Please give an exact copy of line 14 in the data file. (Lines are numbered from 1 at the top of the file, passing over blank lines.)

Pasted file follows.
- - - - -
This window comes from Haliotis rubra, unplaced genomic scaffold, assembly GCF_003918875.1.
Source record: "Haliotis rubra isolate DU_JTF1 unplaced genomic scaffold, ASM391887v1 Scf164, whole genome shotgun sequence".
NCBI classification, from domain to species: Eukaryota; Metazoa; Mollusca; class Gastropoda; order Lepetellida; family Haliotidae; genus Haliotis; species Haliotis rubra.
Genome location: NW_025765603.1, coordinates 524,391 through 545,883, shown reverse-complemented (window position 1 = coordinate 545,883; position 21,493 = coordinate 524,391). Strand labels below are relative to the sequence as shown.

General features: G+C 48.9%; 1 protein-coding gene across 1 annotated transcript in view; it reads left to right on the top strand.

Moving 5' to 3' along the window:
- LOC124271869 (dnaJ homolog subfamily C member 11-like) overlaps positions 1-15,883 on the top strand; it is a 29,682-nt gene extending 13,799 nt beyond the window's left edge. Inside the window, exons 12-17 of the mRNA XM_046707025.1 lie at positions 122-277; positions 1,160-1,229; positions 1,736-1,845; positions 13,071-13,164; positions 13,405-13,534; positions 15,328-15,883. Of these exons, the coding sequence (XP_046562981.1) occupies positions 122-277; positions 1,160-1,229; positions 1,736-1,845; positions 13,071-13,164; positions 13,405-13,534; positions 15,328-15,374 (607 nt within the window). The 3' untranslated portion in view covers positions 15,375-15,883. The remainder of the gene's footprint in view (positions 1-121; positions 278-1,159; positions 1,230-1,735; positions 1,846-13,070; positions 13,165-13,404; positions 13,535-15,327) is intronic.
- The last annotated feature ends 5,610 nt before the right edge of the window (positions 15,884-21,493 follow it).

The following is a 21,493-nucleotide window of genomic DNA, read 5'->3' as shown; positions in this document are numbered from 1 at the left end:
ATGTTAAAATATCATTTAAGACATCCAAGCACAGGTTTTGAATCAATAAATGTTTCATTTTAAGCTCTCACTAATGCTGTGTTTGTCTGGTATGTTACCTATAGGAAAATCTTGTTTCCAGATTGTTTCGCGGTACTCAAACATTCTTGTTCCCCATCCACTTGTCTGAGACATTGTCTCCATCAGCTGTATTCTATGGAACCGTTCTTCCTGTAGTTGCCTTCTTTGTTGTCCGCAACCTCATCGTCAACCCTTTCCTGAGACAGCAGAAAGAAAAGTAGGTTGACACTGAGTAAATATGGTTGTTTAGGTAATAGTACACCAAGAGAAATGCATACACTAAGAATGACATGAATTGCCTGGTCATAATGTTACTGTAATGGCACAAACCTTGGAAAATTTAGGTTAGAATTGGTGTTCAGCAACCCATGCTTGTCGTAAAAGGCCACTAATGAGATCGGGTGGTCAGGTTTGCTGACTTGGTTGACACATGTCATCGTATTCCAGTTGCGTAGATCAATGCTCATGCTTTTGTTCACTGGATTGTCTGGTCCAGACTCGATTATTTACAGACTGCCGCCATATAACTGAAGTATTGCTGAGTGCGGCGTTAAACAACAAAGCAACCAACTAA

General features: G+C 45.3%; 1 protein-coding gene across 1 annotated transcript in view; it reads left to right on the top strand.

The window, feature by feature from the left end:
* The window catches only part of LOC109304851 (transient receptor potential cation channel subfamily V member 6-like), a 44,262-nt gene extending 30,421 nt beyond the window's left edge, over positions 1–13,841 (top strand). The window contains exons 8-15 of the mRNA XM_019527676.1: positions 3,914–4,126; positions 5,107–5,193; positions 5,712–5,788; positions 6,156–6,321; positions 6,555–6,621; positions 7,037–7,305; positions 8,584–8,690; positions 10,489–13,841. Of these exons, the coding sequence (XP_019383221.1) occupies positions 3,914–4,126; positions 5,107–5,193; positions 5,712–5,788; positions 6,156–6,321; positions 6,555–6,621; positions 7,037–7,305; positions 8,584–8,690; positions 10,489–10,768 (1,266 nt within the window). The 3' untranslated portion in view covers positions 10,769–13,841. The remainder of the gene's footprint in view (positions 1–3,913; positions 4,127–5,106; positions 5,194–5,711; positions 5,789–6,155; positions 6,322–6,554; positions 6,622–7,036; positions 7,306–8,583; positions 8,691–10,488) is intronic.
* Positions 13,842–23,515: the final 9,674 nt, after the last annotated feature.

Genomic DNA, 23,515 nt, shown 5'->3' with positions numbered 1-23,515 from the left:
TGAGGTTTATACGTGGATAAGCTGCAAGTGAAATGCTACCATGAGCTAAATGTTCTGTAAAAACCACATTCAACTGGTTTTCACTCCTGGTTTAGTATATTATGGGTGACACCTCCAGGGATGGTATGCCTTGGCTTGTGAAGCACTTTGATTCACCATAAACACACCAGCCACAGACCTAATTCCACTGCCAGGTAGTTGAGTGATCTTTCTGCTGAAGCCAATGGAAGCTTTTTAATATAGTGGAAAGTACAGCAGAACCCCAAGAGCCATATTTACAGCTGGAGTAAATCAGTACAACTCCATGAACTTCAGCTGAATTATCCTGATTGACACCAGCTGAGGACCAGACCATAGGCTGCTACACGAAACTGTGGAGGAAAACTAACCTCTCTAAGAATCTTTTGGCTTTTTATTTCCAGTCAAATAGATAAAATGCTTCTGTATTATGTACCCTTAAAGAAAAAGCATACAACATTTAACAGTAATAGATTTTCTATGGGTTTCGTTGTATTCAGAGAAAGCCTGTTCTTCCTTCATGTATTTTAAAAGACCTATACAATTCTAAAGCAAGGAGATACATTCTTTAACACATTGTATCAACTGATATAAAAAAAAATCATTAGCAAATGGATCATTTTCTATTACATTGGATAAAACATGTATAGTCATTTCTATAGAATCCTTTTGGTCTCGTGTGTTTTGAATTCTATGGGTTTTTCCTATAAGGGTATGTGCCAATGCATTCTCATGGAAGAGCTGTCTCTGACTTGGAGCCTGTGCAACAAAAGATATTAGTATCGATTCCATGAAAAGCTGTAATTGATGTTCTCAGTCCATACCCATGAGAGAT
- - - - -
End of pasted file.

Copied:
* Positions 13,842–23,515: the final 9,674 nt, after the last annotated feature.